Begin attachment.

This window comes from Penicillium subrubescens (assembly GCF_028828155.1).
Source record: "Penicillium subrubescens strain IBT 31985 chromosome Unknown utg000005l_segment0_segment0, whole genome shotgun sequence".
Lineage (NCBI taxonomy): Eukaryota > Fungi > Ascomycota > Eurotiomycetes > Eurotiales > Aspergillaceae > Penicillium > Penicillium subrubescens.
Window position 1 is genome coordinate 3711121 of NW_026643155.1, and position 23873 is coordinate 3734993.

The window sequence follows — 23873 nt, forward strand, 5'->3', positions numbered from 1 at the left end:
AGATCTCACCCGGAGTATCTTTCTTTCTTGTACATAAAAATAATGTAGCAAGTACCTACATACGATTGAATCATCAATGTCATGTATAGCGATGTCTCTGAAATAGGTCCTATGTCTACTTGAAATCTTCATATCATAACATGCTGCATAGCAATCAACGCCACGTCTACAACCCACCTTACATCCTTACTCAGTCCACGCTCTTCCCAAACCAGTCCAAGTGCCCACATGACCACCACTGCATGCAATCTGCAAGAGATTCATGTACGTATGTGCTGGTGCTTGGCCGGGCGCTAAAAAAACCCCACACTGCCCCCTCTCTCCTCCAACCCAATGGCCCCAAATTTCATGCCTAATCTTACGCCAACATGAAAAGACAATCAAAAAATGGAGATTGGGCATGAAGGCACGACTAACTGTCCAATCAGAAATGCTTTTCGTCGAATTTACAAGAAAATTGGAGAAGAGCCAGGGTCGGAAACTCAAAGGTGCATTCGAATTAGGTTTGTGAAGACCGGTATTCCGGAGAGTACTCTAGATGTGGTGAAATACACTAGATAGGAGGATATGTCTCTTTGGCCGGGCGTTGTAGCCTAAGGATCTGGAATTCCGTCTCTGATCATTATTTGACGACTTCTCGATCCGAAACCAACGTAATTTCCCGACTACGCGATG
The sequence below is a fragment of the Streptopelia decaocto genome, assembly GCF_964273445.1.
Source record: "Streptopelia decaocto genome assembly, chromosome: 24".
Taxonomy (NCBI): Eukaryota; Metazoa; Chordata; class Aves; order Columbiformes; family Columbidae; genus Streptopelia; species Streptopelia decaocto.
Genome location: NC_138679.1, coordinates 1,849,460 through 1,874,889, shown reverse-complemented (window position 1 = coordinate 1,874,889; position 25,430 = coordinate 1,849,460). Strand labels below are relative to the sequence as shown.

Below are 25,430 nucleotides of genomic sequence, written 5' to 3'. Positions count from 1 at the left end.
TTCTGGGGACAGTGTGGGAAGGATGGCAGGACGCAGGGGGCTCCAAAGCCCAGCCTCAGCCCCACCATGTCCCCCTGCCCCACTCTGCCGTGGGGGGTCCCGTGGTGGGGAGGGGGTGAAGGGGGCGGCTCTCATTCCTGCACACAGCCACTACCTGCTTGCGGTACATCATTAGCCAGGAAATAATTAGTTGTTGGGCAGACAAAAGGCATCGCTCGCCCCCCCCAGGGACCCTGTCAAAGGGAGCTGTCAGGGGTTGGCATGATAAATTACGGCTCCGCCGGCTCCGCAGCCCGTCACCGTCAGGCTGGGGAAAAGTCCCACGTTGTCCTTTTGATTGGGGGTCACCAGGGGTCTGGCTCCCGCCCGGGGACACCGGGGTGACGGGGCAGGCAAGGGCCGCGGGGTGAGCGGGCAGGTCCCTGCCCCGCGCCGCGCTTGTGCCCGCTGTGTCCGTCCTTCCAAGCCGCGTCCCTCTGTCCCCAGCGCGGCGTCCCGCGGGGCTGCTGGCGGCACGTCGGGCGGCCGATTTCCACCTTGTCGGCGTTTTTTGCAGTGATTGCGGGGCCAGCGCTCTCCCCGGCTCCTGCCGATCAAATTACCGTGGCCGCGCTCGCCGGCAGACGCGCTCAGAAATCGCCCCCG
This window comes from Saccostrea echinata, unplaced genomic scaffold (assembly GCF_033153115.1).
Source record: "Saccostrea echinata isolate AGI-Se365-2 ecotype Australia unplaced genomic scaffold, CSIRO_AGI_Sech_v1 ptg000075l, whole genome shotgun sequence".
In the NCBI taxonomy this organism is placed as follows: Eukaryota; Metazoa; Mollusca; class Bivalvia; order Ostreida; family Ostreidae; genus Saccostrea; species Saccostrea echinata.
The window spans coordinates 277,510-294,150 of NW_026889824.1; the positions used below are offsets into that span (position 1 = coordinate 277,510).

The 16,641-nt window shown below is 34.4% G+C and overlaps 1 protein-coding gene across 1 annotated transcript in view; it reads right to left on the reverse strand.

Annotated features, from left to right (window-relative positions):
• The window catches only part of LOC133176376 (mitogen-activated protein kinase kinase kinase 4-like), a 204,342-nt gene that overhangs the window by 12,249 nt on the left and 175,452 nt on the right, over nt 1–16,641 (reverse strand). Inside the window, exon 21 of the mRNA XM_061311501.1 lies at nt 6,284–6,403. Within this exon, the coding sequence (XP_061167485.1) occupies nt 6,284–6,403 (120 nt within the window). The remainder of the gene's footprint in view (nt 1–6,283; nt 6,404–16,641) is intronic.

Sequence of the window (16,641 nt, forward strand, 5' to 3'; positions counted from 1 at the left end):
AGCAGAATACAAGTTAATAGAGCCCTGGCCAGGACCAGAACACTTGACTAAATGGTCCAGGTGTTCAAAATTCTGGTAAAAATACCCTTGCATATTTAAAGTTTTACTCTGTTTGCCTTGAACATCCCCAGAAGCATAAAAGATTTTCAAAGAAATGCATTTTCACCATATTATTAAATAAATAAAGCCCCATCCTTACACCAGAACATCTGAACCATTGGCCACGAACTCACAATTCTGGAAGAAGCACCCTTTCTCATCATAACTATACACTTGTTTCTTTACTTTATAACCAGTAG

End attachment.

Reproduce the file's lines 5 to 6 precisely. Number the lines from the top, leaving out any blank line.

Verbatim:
The window sequence follows — 23873 nt, forward strand, 5'->3', positions numbered from 1 at the left end:
AGATCTCACCCGGAGTATCTTTCTTTCTTGTACATAAAAATAATGTAGCAAGTACCTACATACGATTGAATCATCAATGTCATGTATAGCGATGTCTCTGAAATAGGTCCTATGTCTACTTGAAATCTTCATATCATAACATGCTGCATAGCAATCAACGCCACGTCTACAACCCACCTTACATCCTTACTCAGTCCACGCTCTTCCCAAACCAGTCCAAGTGCCCACATGACCACCACTGCATGCAATCTGCAAGAGATTCATGTACGTATGTGCTGGTGCTTGGCCGGGCGCTAAAAAAACCCCACACTGCCCCCTCTCTCCTCCAACCCAATGGCCCCAAATTTCATGCCTAATCTTACGCCAACATGAAAAGACAATCAAAAAATGGAGATTGGGCATGAAGGCACGACTAACTGTCCAATCAGAAATGCTTTTCGTCGAATTTACAAGAAAATTGGAGAAGAGCCAGGGTCGGAAACTCAAAGGTGCATTCGAATTAGGTTTGTGAAGACCGGTATTCCGGAGAGTACTCTAGATGTGGTGAAATACACTAGATAGGAGGATATGTCTCTTTGGCCGGGCGTTGTAGCCTAAGGATCTGGAATTCCGTCTCTGATCATTATTTGACGACTTCTCGATCCGAAACCAACGTAATTTCCCGACTACGCGATG